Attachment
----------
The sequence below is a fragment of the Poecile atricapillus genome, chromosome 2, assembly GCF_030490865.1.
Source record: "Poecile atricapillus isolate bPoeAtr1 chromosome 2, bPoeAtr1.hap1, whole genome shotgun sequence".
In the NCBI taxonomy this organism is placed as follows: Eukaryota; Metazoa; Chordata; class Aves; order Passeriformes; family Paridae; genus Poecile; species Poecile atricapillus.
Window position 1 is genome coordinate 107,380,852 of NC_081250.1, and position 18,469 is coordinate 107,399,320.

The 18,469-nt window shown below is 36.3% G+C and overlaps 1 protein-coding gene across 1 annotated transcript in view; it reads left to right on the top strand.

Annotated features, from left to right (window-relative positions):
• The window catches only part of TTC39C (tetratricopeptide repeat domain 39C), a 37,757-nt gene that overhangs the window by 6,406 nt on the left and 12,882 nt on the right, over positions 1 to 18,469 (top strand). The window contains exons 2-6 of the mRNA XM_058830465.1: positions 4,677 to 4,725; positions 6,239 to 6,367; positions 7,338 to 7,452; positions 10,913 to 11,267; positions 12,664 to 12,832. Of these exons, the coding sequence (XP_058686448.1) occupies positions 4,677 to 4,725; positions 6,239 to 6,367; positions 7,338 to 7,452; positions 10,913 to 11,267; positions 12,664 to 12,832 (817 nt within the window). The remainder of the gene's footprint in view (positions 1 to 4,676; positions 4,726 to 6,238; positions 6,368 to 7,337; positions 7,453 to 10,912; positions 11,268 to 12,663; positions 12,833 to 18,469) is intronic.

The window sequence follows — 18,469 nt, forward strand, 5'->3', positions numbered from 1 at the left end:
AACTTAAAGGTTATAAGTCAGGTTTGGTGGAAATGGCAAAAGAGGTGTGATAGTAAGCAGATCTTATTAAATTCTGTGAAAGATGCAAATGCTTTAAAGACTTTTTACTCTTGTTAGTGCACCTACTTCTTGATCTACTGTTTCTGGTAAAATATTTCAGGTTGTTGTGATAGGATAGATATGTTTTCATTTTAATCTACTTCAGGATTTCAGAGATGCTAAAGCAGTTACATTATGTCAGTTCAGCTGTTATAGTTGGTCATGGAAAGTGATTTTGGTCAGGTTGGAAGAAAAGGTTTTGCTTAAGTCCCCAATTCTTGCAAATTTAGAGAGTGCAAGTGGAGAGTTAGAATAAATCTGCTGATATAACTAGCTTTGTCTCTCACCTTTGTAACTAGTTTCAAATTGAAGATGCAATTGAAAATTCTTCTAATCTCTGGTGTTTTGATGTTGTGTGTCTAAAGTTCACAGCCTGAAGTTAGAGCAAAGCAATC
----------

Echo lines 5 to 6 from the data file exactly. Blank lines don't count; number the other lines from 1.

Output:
The 18,469-nt window shown below is 36.3% G+C and overlaps 1 protein-coding gene across 1 annotated transcript in view; it reads left to right on the top strand.

Annotated features, from left to right (window-relative positions):